|Title||:||Panzer Dragoon Saga|
|Review by||:||Ken Gagne|
The Sega Saturn was doomed almost from the start. Poor advertising, a smaller game library, and an initial higher system price made it a poor competitor for the Sony PlayStation. Although it has always had excellent titles, there has been little awareness of them. Just now, some of Sega's best games are being released. Panzer Dragoon Saga is such a title.
The third in the Panzer Dragoon trilogy, this installment is not like it's flying shooter brethren, but is a role-playing game. There are references enough to past titles to interest veteran of the series, but not to confuse newcomers. The game comes on four discs.
Ancient relics are unearthed at an excavation site, prompting a bandit attack. When Edge, a mere boy and the only survivor, is befriended by a mythical dragon and begins his search for vengeance, he becomes caught in a war between the rebels and the Imperial Army for the power to save, or destroy, the world.
The game opens with a 10-minute movie, telling the above tale and setting the tone for the rest of the game. Much of the involving storyline is told through full-motion computer movies, nearly comparable to those found in Final Fantasy VII. The graphics here and in other modes are smooth, detailed, and often dark. Towns are explored in a 3D, over-the-shoulder perspective, similar to Tomb Raider.
The dialogue accompanying the speeches is a combination of gibberish and Japanese, and subtitled in English. Although English dialogue would have been more dramatic and effective, the foreign tongues serve to support the fantasy setting. Music is also used well to introduce new mysteries, friends, and foes.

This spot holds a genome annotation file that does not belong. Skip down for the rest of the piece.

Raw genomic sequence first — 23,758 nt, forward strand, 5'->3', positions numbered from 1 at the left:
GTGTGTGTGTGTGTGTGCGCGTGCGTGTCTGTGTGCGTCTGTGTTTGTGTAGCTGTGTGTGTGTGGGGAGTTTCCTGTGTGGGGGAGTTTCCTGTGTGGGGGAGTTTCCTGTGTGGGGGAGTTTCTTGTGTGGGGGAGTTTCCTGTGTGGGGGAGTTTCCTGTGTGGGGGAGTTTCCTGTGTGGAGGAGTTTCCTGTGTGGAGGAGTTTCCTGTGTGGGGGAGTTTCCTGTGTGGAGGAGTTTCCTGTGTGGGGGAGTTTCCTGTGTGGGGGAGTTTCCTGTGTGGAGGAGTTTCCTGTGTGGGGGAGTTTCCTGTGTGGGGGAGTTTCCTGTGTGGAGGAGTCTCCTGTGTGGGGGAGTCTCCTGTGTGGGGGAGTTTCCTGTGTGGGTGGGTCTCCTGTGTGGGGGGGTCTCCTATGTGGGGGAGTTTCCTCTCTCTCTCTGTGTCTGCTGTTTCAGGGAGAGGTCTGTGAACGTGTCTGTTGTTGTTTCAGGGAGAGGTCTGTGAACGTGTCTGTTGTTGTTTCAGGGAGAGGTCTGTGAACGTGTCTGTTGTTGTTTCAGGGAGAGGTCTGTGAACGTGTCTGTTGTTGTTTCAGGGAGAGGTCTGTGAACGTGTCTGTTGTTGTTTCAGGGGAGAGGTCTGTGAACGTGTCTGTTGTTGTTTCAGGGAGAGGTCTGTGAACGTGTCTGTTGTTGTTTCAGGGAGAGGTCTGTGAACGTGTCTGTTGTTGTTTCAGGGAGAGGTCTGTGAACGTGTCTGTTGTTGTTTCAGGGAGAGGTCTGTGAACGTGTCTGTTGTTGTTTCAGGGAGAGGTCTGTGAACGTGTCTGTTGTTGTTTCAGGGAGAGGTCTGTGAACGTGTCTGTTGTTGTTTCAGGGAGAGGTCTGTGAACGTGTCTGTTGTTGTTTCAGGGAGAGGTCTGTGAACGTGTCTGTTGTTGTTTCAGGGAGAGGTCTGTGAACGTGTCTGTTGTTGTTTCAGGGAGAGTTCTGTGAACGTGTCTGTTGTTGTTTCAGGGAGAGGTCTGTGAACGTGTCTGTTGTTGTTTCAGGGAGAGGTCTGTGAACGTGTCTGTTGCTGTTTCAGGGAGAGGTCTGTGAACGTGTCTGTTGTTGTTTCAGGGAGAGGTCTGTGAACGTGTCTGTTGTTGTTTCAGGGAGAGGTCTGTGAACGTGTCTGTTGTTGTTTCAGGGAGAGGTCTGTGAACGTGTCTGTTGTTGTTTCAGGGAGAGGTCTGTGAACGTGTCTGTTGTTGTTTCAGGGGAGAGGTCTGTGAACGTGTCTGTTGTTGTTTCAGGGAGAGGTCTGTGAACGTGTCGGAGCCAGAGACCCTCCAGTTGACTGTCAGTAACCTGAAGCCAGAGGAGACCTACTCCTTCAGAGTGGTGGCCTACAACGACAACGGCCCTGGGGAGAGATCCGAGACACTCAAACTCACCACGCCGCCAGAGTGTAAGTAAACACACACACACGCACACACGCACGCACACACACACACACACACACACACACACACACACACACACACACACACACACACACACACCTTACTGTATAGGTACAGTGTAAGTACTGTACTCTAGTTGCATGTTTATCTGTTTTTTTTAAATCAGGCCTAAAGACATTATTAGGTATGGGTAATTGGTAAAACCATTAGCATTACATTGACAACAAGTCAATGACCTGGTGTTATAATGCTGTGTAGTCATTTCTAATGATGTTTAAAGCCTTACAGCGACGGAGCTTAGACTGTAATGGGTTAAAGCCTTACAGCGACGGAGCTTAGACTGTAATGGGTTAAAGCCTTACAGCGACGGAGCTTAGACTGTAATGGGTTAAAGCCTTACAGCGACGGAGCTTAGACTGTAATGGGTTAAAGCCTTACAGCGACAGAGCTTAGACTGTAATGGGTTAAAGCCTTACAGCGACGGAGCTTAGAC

At the heart of any role-playing game is the battle system, and Panzer's is innovative and fun. All battles are done from dragonback, against flying and racing foes. The winged lizard can be positioned in front of, behind, or to either the side of the enemy to launch attacks, which may be a dragon laser, Edge's gun, or a variety of special Berserk attacks. The type of attack available depends on a power gauge which fills during battle, similar to Street Fighter. As the game progresses, the dragon morphs into more powerful forms, with strengths and weaknesses selectable by the player.
Edge has few enemies which will fall quickly to his assaults. Most have weak points, but hidden behind many offensive and defensive strengths. There are safe spots and danger zones; getting caught in the wrong position at the wrong time can prove devastating.
Despite the challenging nature, Panzer is a shorter game than other role-playing games. It will provide 20 to 30 hours of solid, enjoyable gameplay, not the 40 or 50 standard for the genre.
It's a shame that such an excellent title has arrived so late in the Saturn's life. Sega has saved the best for last; for that and all those reasons which make Panzer an incredible experience, players owe it to themselves to take to the skies with this RPG.
This article is copyright (c) 1998, 2007 by Ken Gagne. All rights reserved. Not to be distributed without permission.
Original publication: Sentinel & Enterprise, 27-Jul-98